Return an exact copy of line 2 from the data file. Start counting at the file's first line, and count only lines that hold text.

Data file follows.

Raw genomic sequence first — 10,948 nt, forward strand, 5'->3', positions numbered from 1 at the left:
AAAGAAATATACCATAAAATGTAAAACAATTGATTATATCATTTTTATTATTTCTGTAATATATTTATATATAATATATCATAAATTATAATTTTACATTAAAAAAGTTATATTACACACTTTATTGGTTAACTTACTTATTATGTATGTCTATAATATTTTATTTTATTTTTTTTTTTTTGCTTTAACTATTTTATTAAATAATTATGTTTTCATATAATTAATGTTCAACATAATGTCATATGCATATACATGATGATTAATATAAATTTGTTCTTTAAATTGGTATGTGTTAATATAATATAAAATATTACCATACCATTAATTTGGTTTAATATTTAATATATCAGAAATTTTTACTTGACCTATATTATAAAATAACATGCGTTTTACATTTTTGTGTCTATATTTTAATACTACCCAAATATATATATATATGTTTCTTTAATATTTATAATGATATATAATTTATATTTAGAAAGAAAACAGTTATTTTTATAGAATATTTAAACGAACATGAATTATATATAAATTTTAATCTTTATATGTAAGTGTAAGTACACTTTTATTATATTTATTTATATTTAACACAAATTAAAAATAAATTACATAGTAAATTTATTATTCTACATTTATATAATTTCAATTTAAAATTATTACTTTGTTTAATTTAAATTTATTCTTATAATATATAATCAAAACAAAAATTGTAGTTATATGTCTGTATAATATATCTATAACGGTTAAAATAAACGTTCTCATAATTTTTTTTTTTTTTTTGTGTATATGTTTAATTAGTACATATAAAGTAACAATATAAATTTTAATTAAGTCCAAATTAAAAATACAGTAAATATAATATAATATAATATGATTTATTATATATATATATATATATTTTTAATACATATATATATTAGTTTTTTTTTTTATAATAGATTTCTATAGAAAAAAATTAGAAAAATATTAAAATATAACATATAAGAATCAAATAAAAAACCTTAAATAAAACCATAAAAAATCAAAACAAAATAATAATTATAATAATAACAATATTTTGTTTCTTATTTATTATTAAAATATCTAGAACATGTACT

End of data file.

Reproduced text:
AAAGAAATATACCATAAAATGTAAAACAATTGATTATATCATTTTTATTATTTCTGTAATATATTTATATATAATATATCATAAATTATAATTTTACATTAAAAAAGTTATATTACACACTTTATTGGTTAACTTACTTATTATGTATGTCTATAATATTTTATTTTATTTTTTTTTTTTTGCTTTAACTATTTTATTAAATAATTATGTTTTCATATAATTAATGTTCAACATAATGTCATATGCATATACATGATGATTAATATAAATTTGTTCTTTAAATTGGTATGTGTTAATATAATATAAAATATTACCATACCATTAATTTGGTTTAATATTTAATATATCAGAAATTTTTACTTGACCTATATTATAAAATAACATGCGTTTTACATTTTTGTGTCTATATTTTAATACTACCCAAATATATATATATATGTTTCTTTAATATTTATAATGATATATAATTTATATTTAGAAAGAAAACAGTTATTTTTATAGAATATTTAAACGAACATGAATTATATATAAATTTTAATCTTTATATGTAAGTGTAAGTACACTTTTATTATATTTATTTATATTTAACACAAATTAAAAATAAATTACATAGTAAATTTATTATTCTACATTTATATAATTTCAATTTAAAATTATTACTTTGTTTAATTTAAATTTATTCTTATAATATATAATCAAAACAAAAATTGTAGTTATATGTCTGTATAATATATCTATAACGGTTAAAATAAACGTTCTCATAATTTTTTTTTTTTTTTTGTGTATATGTTTAATTAGTACATATAAAGTAACAATATAAATTTTAATTAAGTCCAAATTAAAAATACAGTAAATATAATATAATATAATATGATTTATTATATATATATATATATATTTTTAATACATATATATATTAGTTTTTTTTTTTATAATAGATTTCTATAGAAAAAAATTAGAAAAATATTAAAATATAACATATAAGAATCAAATAAAAAACCTTAAATAAAACCATAAAAAATCAAAACAAAATAATAATTATAATAATAACAATATTTTGTTTCTTATTTATTATTAAAATATCTAGAACATGTACT